'Dictatorship' row in Nigeria after top judge suspended

Nigeria opposition party pauses election campaign over suspension of judge

Nigeria govt suspends top judge before elections

Buhari said the allegations against Onnoghen were "grievous enough".

Nigerian President Muhammadu Buhari meets with U.S. Secretary of State Mike Pompeo (not pictured) on the sidelines of the United Nations General Assembly in New York City, U.S. September 28, 2018.

Mr Onnoghen was removed as he prepared to inaugurate members of the election tribunal.

The suspension of Justice Walter Onnoghen and swearing in of Justice Tanko Mohammad as acting CJN stirred widespread controversy and attracted condemnations both locally and from the worldwide community. Buhari's election in 2015 was a rare peaceful transfer of power. And if that is the case, then such a person is not fit to hold the exalted position of Chief Justice of Nigeria.

The decision came after Onnoghen was put on trial last week by the Abuja-based Code of Conduct Tribunal for an allegedly false declaration of his assets.

Using similar language, the Nigerian Bar Association - the umbrella body for lawyers - said Buhari had mounted an "attempted coup against the Nigerian judiciary".

Under Nigerian law, the chief justice would only have to step down if convicted or if the Senate upholds a presidential request to do so by a two-thirds majority.

PDP's candidate, businessman Atiku Abubakar who served as vice president from 1999 to 2007, is the main challenger to Buhari in the upcoming poll.

Abubakar questioned why due process was not allowed to run its course and called for the global community to threaten "strong consequences" for anyone involved.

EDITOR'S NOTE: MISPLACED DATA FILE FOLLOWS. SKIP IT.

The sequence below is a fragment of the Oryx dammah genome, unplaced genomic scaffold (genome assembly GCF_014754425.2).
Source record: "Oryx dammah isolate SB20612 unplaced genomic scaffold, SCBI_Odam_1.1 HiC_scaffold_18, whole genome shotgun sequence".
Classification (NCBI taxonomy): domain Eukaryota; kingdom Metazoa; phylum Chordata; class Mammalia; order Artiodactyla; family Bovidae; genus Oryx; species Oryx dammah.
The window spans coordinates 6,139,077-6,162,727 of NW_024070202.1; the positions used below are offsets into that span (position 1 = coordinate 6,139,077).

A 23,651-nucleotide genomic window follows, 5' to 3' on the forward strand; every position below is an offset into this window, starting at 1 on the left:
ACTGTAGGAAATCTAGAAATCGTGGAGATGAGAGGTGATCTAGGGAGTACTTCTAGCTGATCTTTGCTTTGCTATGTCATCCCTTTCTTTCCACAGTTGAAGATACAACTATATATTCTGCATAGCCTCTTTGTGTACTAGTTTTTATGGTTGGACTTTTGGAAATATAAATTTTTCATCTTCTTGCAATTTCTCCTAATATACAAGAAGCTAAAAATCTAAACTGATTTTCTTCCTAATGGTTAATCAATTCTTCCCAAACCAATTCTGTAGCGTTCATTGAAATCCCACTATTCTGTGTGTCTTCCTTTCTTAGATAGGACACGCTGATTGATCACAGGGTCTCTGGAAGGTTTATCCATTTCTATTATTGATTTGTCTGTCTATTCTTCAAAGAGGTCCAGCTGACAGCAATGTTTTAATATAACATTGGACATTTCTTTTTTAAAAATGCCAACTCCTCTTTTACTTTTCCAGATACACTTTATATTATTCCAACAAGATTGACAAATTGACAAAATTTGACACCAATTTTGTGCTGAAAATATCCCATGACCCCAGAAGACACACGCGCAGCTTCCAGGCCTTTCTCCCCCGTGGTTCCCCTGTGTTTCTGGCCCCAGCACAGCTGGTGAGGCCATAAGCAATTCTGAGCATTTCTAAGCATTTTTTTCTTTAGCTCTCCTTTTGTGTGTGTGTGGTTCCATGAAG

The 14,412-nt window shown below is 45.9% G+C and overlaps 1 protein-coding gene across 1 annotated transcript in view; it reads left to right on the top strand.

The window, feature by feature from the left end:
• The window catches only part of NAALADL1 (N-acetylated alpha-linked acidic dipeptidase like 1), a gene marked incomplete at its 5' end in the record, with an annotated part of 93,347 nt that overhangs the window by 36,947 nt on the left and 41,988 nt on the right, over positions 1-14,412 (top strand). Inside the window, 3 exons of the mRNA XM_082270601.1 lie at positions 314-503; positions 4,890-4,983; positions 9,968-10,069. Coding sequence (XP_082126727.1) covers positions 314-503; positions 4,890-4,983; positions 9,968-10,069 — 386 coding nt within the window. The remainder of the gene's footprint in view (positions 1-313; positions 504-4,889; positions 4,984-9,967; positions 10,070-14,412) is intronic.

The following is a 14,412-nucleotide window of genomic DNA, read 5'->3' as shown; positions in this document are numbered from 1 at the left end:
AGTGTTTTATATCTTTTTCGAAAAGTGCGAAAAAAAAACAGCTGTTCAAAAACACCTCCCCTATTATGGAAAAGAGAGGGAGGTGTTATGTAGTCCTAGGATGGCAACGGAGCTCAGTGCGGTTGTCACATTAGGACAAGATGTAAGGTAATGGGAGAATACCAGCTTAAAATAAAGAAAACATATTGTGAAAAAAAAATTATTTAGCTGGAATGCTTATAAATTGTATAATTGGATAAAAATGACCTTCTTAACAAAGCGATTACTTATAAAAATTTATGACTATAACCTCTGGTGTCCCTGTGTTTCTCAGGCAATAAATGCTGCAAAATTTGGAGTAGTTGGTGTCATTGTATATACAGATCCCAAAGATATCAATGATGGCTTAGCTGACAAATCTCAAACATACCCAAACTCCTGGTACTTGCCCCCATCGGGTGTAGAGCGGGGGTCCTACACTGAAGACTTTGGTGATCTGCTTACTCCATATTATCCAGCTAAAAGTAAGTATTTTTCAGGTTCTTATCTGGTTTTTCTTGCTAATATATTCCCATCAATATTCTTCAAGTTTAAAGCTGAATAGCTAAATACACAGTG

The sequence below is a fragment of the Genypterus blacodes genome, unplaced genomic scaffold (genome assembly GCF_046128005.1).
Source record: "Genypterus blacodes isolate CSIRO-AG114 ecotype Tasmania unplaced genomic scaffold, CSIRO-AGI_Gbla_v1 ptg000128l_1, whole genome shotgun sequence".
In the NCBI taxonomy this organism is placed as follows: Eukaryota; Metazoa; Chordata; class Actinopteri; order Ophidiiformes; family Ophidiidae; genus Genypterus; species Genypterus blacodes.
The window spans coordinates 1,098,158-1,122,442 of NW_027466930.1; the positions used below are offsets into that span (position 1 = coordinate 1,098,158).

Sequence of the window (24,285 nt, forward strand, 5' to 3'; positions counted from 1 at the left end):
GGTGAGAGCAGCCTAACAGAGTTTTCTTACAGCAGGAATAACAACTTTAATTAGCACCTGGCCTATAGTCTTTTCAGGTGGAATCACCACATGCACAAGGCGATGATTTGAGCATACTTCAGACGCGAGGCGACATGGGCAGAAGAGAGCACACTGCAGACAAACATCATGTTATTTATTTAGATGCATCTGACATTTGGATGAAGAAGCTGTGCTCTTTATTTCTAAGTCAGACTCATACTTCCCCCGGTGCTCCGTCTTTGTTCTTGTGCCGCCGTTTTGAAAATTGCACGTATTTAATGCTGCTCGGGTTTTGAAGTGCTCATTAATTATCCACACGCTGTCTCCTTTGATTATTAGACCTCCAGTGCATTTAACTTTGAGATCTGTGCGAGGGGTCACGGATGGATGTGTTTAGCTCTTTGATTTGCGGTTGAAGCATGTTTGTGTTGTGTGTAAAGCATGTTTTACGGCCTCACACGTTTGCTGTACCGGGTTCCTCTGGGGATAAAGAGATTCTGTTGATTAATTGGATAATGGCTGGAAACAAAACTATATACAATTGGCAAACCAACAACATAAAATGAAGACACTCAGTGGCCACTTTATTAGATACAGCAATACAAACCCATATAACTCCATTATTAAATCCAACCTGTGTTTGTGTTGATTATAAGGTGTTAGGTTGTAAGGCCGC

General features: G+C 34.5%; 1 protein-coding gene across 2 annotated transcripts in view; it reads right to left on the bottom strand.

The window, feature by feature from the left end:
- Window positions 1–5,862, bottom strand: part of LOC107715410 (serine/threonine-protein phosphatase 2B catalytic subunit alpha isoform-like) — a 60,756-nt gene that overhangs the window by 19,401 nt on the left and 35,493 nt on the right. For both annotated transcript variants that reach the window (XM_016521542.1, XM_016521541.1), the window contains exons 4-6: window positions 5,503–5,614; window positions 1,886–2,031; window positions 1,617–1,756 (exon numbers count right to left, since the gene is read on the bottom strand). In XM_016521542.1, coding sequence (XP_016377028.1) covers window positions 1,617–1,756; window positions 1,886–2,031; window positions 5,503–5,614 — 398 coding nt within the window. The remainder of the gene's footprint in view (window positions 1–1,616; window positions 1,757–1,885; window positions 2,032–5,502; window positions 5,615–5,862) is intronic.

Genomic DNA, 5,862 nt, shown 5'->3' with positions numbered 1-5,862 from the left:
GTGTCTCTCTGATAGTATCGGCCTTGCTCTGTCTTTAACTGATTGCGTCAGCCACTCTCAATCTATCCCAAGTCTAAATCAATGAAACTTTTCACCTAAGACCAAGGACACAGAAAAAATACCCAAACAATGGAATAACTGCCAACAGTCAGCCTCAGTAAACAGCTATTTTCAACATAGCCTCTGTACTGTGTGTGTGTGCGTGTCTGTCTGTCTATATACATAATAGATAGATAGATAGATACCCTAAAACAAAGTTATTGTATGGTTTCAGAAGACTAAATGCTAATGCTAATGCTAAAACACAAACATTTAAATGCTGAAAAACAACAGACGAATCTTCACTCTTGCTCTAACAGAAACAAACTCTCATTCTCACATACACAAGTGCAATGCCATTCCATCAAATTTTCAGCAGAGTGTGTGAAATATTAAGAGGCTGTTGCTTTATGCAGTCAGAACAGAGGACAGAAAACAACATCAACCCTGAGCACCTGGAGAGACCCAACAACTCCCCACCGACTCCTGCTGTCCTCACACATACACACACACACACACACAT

While responding to the suspension remarks through a telephone interview, All Progressive Congress spokesman Lanre Issa -Onilu said they were optimistic of a win and downplayed the suspension of campaigns by PDP terming it as an "excuse" for its defeat.

Onnoghen has since criticised what he said was the politicisation of judicial appointments in Nigeria and cleared Senate leader Bukola Saraki on corruption charges.

Buhari has been accused of surrounding himself with ministers, advisors and officials from the predominantly Muslim north, his home region.

He added, "The alleged suspension of Justice Walter Onnoghen from office of the CJN is the vilest, thieving, most despicable, ultra vires, undemocratic and brazenly unconstitutional act ever carried out by any government in Nigeria, civilian or military, since 1st January, 1914, when the contraption called Nigeria was forcibly contrived through the amalgamation of Northern and Southern Protectorates".

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